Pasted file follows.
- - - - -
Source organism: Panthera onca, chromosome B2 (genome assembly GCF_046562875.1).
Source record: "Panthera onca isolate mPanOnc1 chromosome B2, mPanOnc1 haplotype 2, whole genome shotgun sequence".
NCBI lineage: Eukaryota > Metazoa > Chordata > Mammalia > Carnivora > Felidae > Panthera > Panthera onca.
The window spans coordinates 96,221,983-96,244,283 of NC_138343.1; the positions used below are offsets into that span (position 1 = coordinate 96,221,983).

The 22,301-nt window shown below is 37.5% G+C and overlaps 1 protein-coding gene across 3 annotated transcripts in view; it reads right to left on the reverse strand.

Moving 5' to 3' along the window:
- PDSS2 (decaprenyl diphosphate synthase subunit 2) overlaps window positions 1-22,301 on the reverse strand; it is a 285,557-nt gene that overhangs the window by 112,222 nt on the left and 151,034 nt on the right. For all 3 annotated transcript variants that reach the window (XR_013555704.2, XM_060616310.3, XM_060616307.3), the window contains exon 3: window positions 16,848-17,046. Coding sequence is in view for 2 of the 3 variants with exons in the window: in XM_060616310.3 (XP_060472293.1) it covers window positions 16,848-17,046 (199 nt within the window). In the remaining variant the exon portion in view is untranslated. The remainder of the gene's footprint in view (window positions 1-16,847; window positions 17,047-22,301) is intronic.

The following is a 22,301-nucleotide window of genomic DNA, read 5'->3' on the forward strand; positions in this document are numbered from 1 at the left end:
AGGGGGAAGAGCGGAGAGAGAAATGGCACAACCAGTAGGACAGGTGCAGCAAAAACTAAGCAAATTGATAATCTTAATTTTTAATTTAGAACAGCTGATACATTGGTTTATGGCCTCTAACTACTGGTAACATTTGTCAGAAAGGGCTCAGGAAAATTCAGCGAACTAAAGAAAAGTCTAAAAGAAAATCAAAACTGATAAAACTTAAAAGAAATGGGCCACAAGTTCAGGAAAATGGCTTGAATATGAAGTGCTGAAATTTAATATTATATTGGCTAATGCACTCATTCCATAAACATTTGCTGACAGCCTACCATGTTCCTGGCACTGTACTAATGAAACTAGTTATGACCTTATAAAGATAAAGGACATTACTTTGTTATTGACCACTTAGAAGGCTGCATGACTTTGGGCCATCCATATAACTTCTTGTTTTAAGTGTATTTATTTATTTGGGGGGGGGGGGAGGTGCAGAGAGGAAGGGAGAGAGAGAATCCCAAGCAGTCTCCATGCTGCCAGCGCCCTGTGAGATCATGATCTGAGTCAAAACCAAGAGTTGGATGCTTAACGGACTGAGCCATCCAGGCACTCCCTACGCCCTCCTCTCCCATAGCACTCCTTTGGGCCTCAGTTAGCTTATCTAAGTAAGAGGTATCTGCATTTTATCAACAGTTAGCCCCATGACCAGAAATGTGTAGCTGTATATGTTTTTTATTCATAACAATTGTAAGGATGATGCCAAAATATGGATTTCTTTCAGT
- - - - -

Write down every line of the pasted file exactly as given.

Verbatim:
Source organism: Panthera onca, chromosome B2 (genome assembly GCF_046562875.1).
Source record: "Panthera onca isolate mPanOnc1 chromosome B2, mPanOnc1 haplotype 2, whole genome shotgun sequence".
NCBI lineage: Eukaryota > Metazoa > Chordata > Mammalia > Carnivora > Felidae > Panthera > Panthera onca.
The window spans coordinates 96,221,983-96,244,283 of NC_138343.1; the positions used below are offsets into that span (position 1 = coordinate 96,221,983).

The 22,301-nt window shown below is 37.5% G+C and overlaps 1 protein-coding gene across 3 annotated transcripts in view; it reads right to left on the reverse strand.

Moving 5' to 3' along the window:
- PDSS2 (decaprenyl diphosphate synthase subunit 2) overlaps window positions 1-22,301 on the reverse strand; it is a 285,557-nt gene that overhangs the window by 112,222 nt on the left and 151,034 nt on the right. For all 3 annotated transcript variants that reach the window (XR_013555704.2, XM_060616310.3, XM_060616307.3), the window contains exon 3: window positions 16,848-17,046. Coding sequence is in view for 2 of the 3 variants with exons in the window: in XM_060616310.3 (XP_060472293.1) it covers window positions 16,848-17,046 (199 nt within the window). In the remaining variant the exon portion in view is untranslated. The remainder of the gene's footprint in view (window positions 1-16,847; window positions 17,047-22,301) is intronic.

The following is a 22,301-nucleotide window of genomic DNA, read 5'->3' on the forward strand; positions in this document are numbered from 1 at the left end:
AGGGGGAAGAGCGGAGAGAGAAATGGCACAACCAGTAGGACAGGTGCAGCAAAAACTAAGCAAATTGATAATCTTAATTTTTAATTTAGAACAGCTGATACATTGGTTTATGGCCTCTAACTACTGGTAACATTTGTCAGAAAGGGCTCAGGAAAATTCAGCGAACTAAAGAAAAGTCTAAAAGAAAATCAAAACTGATAAAACTTAAAAGAAATGGGCCACAAGTTCAGGAAAATGGCTTGAATATGAAGTGCTGAAATTTAATATTATATTGGCTAATGCACTCATTCCATAAACATTTGCTGACAGCCTACCATGTTCCTGGCACTGTACTAATGAAACTAGTTATGACCTTATAAAGATAAAGGACATTACTTTGTTATTGACCACTTAGAAGGCTGCATGACTTTGGGCCATCCATATAACTTCTTGTTTTAAGTGTATTTATTTATTTGGGGGGGGGGGGAGGTGCAGAGAGGAAGGGAGAGAGAGAATCCCAAGCAGTCTCCATGCTGCCAGCGCCCTGTGAGATCATGATCTGAGTCAAAACCAAGAGTTGGATGCTTAACGGACTGAGCCATCCAGGCACTCCCTACGCCCTCCTCTCCCATAGCACTCCTTTGGGCCTCAGTTAGCTTATCTAAGTAAGAGGTATCTGCATTTTATCAACAGTTAGCCCCATGACCAGAAATGTGTAGCTGTATATGTTTTTTATTCATAACAATTGTAAGGATGATGCCAAAATATGGATTTCTTTCAGT